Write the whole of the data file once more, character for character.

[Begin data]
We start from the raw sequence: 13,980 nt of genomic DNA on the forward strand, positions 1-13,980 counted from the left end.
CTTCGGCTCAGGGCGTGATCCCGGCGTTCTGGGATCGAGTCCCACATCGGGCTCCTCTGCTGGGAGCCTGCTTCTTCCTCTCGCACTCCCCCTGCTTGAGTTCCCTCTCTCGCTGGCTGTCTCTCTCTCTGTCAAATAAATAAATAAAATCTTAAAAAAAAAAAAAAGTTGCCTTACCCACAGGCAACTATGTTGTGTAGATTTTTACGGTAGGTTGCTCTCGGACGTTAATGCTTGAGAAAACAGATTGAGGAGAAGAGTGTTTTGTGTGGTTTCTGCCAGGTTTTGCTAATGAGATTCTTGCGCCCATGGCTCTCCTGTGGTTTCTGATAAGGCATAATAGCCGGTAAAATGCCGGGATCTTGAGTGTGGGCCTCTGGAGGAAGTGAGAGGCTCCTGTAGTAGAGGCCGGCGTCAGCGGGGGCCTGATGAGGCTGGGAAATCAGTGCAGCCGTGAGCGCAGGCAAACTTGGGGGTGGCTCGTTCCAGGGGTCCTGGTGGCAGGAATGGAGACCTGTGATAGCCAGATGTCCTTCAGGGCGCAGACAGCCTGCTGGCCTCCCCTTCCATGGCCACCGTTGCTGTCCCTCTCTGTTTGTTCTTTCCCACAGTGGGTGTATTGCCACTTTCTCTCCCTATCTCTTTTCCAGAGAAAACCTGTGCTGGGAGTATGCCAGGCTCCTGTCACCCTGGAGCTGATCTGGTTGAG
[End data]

We start from the raw sequence: 13,980 nt of genomic DNA on the forward strand, positions 1-13,980 counted from the left end.
CTTCGGCTCAGGGCGTGATCCCGGCGTTCTGGGATCGAGTCCCACATCGGGCTCCTCTGCTGGGAGCCTGCTTCTTCCTCTCGCACTCCCCCTGCTTGAGTTCCCTCTCTCGCTGGCTGTCTCTCTCTCTGTCAAATAAATAAATAAAATCTTAAAAAAAAAAAAAAGTTGCCTTACCCACAGGCAACTATGTTGTGTAGATTTTTACGGTAGGTTGCTCTCGGACGTTAATGCTTGAGAAAACAGATTGAGGAGAAGAGTGTTTTGTGTGGTTTCTGCCAGGTTTTGCTAATGAGATTCTTGCGCCCATGGCTCTCCTGTGGTTTCTGATAAGGCATAATAGCCGGTAAAATGCCGGGATCTTGAGTGTGGGCCTCTGGAGGAAGTGAGAGGCTCCTGTAGTAGAGGCCGGCGTCAGCGGGGGCCTGATGAGGCTGGGAAATCAGTGCAGCCGTGAGCGCAGGCAAACTTGGGGGTGGCTCGTTCCAGGGGTCCTGGTGGCAGGAATGGAGACCTGTGATAGCCAGATGTCCTTCAGGGCGCAGACAGCCTGCTGGCCTCCCCTTCCATGGCCACCGTTGCTGTCCCTCTCTGTTTGTTCTTTCCCACAGTGGGTGTATTGCCACTTTCTCTCCCTATCTCTTTTCCAGAGAAAACCTGTGCTGGGAGTATGCCAGGCTCCTGTCACCCTGGAGCTGATCTGGTTGAG